|Fig. 3.High-resolution XPS spectrum of C 1s (a), N 1s (b) and P 2p (c) for NPCNT-2 and (d) Raman spectra of NPCNT-0, NPCNT-2 and NPCNT-4.|
The electrocatalytic performance of the NPCNT samples towards ORR was first studied via cyclic voltammetry (CV) in N2- and O2-saturated 0.1 mol L-1 KOH solution. Oxygen reduction peaks can be obviously seen in O2- saturated solution when compared with the CV curves in N2-saturated solution (Fig. 4a). Moreover, NPCNT-2 showed more positive oxygen reduction peak potential (0.76 V) than NPCNT-0 and NPCNT-4 samples (0.65 V and 0.74 V, respectively), indicating excellent electrocatalytic activity of the NPCNT-2 towards ORR. To better understand the ORR catalytic activity of the samples, linear sweep voltammetry (LSV) measurement was conducted and compared with Pt/C catalyst. Among the investigated samples, the NPCNT-2 displayed the best ORR activity in terms of onset and half wave potentials (0.90 V and 0.77 V vs. RHE) which was slightly lower than commercial Pt/C (0.99 V and 0.78 V,Fig. 4b), while the NPCNT-0 and NPCNT-4 showed poor onset and half wave potential and limiting diffusion current density. Therefore, we can conclude that a moderate exfoliation of MWCNT resulting in the remaining carbon nanotube skeleton supported the exfoliated graphene ribbons, forming a three dimensional structure, which promoted the limiting diffusion current density of NPCNT-2 (equal to Pt/C). However, fully or inadequate exfoliation would result in poor catalytic activity. The poor performance of NPCNT-4 was probably caused by the agglomeration of graphene ribbons after high temperature calcination procedure. The Tafel plots for ORR on the three samples and Pt/C were calculated by plotting the logarithm of the kinetic current density derived from the LSV curves of Fig. 4b to further investigate the electrode kinetics. As shown in Fig. 4c, the Tafel slope on NPCNT-2 is ～46.7 mV dec-1, which is much lower than that of NPCNT-0 (～57.8 mV dec-1), NPCNT-4 (～50.0 mV dec-1) and Pt/C (～92.3 mV dec-1), indicating a more favourable ORR kinetic on NPCNT-2. The Tafel slope in low overpotential indicated the first electron transfer step by breaking the O-O bond is probably the rate determining step in a direct 4-electron O2 reduction [28, 29, 30]. Therefore, the lower Tafel slope of NPCNT-2 undergoes a faster ORR rate.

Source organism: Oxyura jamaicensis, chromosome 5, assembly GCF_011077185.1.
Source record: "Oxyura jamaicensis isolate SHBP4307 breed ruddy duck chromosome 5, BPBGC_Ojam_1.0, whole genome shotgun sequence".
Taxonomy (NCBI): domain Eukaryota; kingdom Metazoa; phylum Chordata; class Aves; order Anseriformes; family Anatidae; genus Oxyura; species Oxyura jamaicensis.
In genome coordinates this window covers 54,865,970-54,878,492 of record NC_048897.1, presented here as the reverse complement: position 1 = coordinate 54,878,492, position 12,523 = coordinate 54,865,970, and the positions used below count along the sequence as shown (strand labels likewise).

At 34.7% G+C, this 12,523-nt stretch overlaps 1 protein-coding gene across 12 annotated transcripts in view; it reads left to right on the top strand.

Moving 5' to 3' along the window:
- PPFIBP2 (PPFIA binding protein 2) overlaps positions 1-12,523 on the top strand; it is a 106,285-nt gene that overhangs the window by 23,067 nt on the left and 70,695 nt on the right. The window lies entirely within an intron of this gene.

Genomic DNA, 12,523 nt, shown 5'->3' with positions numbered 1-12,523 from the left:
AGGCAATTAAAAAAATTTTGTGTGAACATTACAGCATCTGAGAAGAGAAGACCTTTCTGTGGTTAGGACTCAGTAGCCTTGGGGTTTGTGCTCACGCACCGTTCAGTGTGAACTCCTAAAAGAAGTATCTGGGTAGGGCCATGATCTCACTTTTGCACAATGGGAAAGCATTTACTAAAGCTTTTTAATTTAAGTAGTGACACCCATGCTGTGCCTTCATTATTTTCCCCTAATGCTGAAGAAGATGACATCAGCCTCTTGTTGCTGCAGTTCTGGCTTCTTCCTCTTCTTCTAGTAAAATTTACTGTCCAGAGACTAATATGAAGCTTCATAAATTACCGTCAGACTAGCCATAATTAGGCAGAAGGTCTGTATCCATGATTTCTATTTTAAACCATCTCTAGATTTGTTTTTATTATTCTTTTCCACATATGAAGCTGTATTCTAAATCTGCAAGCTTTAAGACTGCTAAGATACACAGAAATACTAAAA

|Fig. 4.(a) CV curves of NPCNT samples at a scan rate of 50 mV s-1 in N2- and O2- saturated0.1mol L-1KOH solution, (b) ORRpolarizationcurves of NPCNT samples and Pt/C at a rotating speed of1600 rpmin O2-saturated 0.1mol L-1KOH solution, (c) Tafel plots of ORR polarization curves of (b), (d) ORR polarization curves of NPCNT-2 in O2-saturated 0.1mol L-1 KOH solution at different rotating speed, (e) Koutecky– Levich plots under potentials at 0.65 V, 0.70 V and 0.75 V and (f) i-t chronoamperometric methanol tolerance measurement of NPCNT-2 and Pt/C at potential of 0.7 Vby injecting 1 mol L-1 methanol at 400 s in 0.1 mol L-1 KOH solution.|